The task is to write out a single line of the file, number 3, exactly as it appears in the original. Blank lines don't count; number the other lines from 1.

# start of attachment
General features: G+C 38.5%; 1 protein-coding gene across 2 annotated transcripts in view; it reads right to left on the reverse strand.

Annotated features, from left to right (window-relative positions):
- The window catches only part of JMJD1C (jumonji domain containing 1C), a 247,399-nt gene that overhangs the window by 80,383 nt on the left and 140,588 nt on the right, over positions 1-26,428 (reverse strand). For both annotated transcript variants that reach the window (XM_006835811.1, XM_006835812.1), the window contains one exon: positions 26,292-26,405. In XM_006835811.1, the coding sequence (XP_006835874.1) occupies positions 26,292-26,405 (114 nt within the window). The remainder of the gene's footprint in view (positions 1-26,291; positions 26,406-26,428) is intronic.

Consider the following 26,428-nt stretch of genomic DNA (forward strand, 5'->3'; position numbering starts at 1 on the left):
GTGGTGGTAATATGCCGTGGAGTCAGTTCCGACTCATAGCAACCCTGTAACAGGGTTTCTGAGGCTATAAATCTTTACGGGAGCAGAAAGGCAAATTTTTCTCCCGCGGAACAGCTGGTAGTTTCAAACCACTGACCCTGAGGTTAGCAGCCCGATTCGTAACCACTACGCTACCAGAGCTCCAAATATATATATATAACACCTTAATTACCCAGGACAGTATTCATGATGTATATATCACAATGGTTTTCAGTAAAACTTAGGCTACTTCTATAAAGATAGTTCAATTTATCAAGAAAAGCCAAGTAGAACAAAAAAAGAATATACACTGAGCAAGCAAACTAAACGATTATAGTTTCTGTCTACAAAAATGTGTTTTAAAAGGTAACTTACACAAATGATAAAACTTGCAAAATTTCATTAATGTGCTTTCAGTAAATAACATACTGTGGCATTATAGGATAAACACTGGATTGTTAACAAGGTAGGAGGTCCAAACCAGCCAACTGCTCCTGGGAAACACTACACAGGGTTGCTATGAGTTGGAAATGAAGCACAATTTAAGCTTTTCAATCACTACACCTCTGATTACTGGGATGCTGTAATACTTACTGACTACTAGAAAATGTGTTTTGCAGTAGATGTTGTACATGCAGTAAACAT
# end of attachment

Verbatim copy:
- The window catches only part of JMJD1C (jumonji domain containing 1C), a 247,399-nt gene that overhangs the window by 80,383 nt on the left and 140,588 nt on the right, over positions 1-26,428 (reverse strand). For both annotated transcript variants that reach the window (XM_006835811.1, XM_006835812.1), the window contains one exon: positions 26,292-26,405. In XM_006835811.1, the coding sequence (XP_006835874.1) occupies positions 26,292-26,405 (114 nt within the window). The remainder of the gene's footprint in view (positions 1-26,291; positions 26,406-26,428) is intronic.